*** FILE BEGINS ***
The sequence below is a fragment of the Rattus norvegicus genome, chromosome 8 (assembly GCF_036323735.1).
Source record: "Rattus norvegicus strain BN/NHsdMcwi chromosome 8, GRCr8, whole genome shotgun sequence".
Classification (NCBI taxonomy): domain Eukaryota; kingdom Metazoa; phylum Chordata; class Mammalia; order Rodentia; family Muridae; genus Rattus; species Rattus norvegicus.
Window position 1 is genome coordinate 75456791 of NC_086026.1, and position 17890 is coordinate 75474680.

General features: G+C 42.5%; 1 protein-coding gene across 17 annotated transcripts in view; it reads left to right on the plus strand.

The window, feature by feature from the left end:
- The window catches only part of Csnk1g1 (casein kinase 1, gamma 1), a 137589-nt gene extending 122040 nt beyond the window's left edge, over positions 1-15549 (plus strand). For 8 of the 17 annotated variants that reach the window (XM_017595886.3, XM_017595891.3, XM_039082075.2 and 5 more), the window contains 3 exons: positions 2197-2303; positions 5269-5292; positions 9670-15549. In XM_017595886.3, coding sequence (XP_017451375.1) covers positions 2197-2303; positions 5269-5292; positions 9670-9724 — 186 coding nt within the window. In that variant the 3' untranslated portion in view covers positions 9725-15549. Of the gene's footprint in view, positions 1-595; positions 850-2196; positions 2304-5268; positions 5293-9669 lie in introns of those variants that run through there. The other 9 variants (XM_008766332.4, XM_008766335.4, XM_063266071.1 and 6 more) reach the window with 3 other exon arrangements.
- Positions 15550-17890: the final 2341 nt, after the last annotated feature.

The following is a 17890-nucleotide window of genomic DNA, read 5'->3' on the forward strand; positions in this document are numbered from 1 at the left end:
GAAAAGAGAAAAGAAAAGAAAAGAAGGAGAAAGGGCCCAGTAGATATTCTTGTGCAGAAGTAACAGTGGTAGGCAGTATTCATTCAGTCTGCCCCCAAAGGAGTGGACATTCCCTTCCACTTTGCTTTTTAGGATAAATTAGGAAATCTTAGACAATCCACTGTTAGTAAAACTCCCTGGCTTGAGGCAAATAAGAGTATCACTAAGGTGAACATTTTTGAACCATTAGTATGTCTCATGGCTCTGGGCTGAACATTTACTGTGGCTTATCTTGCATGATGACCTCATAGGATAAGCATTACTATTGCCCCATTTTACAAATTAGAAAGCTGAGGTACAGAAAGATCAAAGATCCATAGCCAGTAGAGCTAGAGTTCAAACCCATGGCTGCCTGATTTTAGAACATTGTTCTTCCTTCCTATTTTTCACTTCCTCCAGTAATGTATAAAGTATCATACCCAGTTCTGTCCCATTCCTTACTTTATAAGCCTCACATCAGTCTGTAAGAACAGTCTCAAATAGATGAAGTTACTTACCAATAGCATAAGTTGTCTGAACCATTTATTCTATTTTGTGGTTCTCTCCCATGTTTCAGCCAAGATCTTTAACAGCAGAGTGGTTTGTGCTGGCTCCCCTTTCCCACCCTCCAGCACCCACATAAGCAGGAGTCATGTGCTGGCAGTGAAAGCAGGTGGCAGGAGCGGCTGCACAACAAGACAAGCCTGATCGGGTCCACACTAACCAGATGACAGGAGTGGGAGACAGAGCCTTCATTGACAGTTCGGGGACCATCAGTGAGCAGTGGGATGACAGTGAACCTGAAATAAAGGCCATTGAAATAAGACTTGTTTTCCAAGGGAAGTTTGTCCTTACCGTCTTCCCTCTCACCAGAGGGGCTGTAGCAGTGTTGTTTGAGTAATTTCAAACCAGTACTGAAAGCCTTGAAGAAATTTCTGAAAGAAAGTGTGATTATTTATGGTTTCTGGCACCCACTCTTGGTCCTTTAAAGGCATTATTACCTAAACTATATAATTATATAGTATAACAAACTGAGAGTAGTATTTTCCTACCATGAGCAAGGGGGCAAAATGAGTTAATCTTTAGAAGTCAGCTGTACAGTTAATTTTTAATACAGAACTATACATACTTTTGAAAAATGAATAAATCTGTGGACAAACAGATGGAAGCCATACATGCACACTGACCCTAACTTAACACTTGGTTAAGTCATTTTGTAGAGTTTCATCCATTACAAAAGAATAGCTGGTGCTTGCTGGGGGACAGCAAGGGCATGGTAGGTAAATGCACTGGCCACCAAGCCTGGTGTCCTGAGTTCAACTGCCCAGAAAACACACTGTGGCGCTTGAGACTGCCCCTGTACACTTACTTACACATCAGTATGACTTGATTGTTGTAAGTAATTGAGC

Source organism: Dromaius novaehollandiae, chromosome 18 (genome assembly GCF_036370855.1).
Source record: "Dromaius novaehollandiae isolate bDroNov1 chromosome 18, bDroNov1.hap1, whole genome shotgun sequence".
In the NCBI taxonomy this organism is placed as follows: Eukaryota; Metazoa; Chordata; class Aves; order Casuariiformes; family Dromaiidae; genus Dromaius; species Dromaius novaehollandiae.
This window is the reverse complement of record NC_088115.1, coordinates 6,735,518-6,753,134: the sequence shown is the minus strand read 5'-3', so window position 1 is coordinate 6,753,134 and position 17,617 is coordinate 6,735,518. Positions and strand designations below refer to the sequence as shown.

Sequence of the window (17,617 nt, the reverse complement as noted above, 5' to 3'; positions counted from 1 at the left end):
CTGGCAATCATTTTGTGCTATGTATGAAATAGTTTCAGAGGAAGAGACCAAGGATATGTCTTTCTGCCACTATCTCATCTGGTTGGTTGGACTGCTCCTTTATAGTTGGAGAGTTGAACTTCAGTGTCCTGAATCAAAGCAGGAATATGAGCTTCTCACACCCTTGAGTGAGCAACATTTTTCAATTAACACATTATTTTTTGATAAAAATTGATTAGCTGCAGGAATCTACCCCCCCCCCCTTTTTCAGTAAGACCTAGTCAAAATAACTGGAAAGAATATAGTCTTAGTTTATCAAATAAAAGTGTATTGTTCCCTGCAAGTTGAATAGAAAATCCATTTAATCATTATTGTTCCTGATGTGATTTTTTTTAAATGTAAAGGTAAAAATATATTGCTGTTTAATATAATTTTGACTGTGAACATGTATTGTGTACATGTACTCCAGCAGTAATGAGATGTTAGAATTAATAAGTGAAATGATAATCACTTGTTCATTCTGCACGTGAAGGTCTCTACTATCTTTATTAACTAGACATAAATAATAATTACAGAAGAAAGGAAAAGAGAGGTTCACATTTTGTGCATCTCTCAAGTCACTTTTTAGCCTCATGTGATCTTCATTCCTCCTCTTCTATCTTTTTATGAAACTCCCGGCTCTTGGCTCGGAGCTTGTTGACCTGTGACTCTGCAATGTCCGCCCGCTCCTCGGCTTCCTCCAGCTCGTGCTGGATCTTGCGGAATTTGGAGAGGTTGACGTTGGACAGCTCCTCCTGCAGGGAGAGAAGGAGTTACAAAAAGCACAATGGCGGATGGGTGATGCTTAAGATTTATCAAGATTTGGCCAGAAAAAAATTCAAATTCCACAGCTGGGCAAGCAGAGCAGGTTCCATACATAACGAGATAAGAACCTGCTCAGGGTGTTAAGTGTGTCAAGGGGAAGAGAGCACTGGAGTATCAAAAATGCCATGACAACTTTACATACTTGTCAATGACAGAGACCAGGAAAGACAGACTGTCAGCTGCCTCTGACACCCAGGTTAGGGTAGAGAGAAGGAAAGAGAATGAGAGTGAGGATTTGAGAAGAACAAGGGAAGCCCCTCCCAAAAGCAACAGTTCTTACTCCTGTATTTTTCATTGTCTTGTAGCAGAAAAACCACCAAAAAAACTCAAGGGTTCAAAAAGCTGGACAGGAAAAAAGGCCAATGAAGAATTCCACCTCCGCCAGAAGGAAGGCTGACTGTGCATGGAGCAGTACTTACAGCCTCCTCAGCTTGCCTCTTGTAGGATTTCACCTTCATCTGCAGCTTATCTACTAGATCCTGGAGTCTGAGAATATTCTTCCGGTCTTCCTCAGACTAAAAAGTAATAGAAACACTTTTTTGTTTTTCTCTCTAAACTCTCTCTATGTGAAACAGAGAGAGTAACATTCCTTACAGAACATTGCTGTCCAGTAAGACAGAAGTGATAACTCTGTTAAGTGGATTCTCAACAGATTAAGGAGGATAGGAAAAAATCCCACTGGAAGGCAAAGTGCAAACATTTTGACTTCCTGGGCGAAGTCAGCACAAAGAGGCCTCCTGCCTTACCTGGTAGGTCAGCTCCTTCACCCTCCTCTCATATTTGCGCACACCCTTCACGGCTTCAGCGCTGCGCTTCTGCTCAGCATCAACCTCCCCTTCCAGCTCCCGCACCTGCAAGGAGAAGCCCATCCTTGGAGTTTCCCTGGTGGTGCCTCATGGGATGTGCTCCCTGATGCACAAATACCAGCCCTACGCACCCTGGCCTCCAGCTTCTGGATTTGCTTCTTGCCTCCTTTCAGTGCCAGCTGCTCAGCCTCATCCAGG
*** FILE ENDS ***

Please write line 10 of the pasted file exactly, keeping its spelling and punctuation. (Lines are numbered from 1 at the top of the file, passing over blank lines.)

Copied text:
GAAAAGAGAAAAGAAAAGAAAAGAAGGAGAAAGGGCCCAGTAGATATTCTTGTGCAGAAGTAACAGTGGTAGGCAGTATTCATTCAGTCTGCCCCCAAAGGAGTGGACATTCCCTTCCACTTTGCTTTTTAGGATAAATTAGGAAATCTTAGACAATCCACTGTTAGTAAAACTCCCTGGCTTGAGGCAAATAAGAGTATCACTAAGGTGAACATTTTTGAACCATTAGTATGTCTCATGGCTCTGGGCTGAACATTTACTGTGGCTTATCTTGCATGATGACCTCATAGGATAAGCATTACTATTGCCCCATTTTACAAATTAGAAAGCTGAGGTACAGAAAGATCAAAGATCCATAGCCAGTAGAGCTAGAGTTCAAACCCATGGCTGCCTGATTTTAGAACATTGTTCTTCCTTCCTATTTTTCACTTCCTCCAGTAATGTATAAAGTATCATACCCAGTTCTGTCCCATTCCTTACTTTATAAGCCTCACATCAGTCTGTAAGAACAGTCTCAAATAGATGAAGTTACTTACCAATAGCATAAGTTGTCTGAACCATTTATTCTATTTTGTGGTTCTCTCCCATGTTTCAGCCAAGATCTTTAACAGCAGAGTGGTTTGTGCTGGCTCCCCTTTCCCACCCTCCAGCACCCACATAAGCAGGAGTCATGTGCTGGCAGTGAAAGCAGGTGGCAGGAGCGGCTGCACAACAAGACAAGCCTGATCGGGTCCACACTAACCAGATGACAGGAGTGGGAGACAGAGCCTTCATTGACAGTTCGGGGACCATCAGTGAGCAGTGGGATGACAGTGAACCTGAAATAAAGGCCATTGAAATAAGACTTGTTTTCCAAGGGAAGTTTGTCCTTACCGTCTTCCCTCTCACCAGAGGGGCTGTAGCAGTGTTGTTTGAGTAATTTCAAACCAGTACTGAAAGCCTTGAAGAAATTTCTGAAAGAAAGTGTGATTATTTATGGTTTCTGGCACCCACTCTTGGTCCTTTAAAGGCATTATTACCTAAACTATATAATTATATAGTATAACAAACTGAGAGTAGTATTTTCCTACCATGAGCAAGGGGGCAAAATGAGTTAATCTTTAGAAGTCAGCTGTACAGTTAATTTTTAATACAGAACTATACATACTTTTGAAAAATGAATAAATCTGTGGACAAACAGATGGAAGCCATACATGCACACTGACCCTAACTTAACACTTGGTTAAGTCATTTTGTAGAGTTTCATCCATTACAAAAGAATAGCTGGTGCTTGCTGGGGGACAGCAAGGGCATGGTAGGTAAATGCACTGGCCACCAAGCCTGGTGTCCTGAGTTCAACTGCCCAGAAAACACACTGTGGCGCTTGAGACTGCCCCTGTACACTTACTTACACATCAGTATGACTTGATTGTTGTAAGTAATTGAGC